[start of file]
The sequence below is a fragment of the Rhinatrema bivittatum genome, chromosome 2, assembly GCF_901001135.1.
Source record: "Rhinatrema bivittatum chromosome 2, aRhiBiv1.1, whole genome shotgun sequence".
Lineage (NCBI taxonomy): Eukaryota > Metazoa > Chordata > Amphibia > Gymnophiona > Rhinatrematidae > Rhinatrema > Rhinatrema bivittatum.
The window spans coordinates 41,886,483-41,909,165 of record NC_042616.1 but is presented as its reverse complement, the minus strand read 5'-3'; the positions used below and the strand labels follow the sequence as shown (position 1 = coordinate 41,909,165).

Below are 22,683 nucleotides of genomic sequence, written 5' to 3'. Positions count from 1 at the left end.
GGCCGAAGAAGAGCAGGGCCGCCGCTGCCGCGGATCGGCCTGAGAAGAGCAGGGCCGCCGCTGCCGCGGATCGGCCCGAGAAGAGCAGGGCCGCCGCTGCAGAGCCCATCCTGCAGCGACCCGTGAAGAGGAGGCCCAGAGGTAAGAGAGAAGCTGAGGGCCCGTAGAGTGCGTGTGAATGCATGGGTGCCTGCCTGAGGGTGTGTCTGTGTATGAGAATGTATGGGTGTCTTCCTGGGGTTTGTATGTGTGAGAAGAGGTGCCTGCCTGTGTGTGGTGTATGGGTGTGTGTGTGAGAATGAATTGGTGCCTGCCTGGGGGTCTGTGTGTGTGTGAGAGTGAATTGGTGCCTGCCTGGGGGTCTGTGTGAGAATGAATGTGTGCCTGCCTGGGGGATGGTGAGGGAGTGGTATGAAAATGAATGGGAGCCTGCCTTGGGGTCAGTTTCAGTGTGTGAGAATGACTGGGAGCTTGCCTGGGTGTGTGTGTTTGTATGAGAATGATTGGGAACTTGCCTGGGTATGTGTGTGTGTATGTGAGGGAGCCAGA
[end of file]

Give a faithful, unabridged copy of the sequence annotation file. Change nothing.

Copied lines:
The sequence below is a fragment of the Rhinatrema bivittatum genome, chromosome 2, assembly GCF_901001135.1.
Source record: "Rhinatrema bivittatum chromosome 2, aRhiBiv1.1, whole genome shotgun sequence".
Lineage (NCBI taxonomy): Eukaryota > Metazoa > Chordata > Amphibia > Gymnophiona > Rhinatrematidae > Rhinatrema > Rhinatrema bivittatum.
The window spans coordinates 41,886,483-41,909,165 of record NC_042616.1 but is presented as its reverse complement, the minus strand read 5'-3'; the positions used below and the strand labels follow the sequence as shown (position 1 = coordinate 41,909,165).

Below are 22,683 nucleotides of genomic sequence, written 5' to 3'. Positions count from 1 at the left end.
GGCCGAAGAAGAGCAGGGCCGCCGCTGCCGCGGATCGGCCTGAGAAGAGCAGGGCCGCCGCTGCCGCGGATCGGCCCGAGAAGAGCAGGGCCGCCGCTGCAGAGCCCATCCTGCAGCGACCCGTGAAGAGGAGGCCCAGAGGTAAGAGAGAAGCTGAGGGCCCGTAGAGTGCGTGTGAATGCATGGGTGCCTGCCTGAGGGTGTGTCTGTGTATGAGAATGTATGGGTGTCTTCCTGGGGTTTGTATGTGTGAGAAGAGGTGCCTGCCTGTGTGTGGTGTATGGGTGTGTGTGTGAGAATGAATTGGTGCCTGCCTGGGGGTCTGTGTGTGTGTGAGAGTGAATTGGTGCCTGCCTGGGGGTCTGTGTGAGAATGAATGTGTGCCTGCCTGGGGGATGGTGAGGGAGTGGTATGAAAATGAATGGGAGCCTGCCTTGGGGTCAGTTTCAGTGTGTGAGAATGACTGGGAGCTTGCCTGGGTGTGTGTGTTTGTATGAGAATGATTGGGAACTTGCCTGGGTATGTGTGTGTGTATGTGAGGGAGCCAGA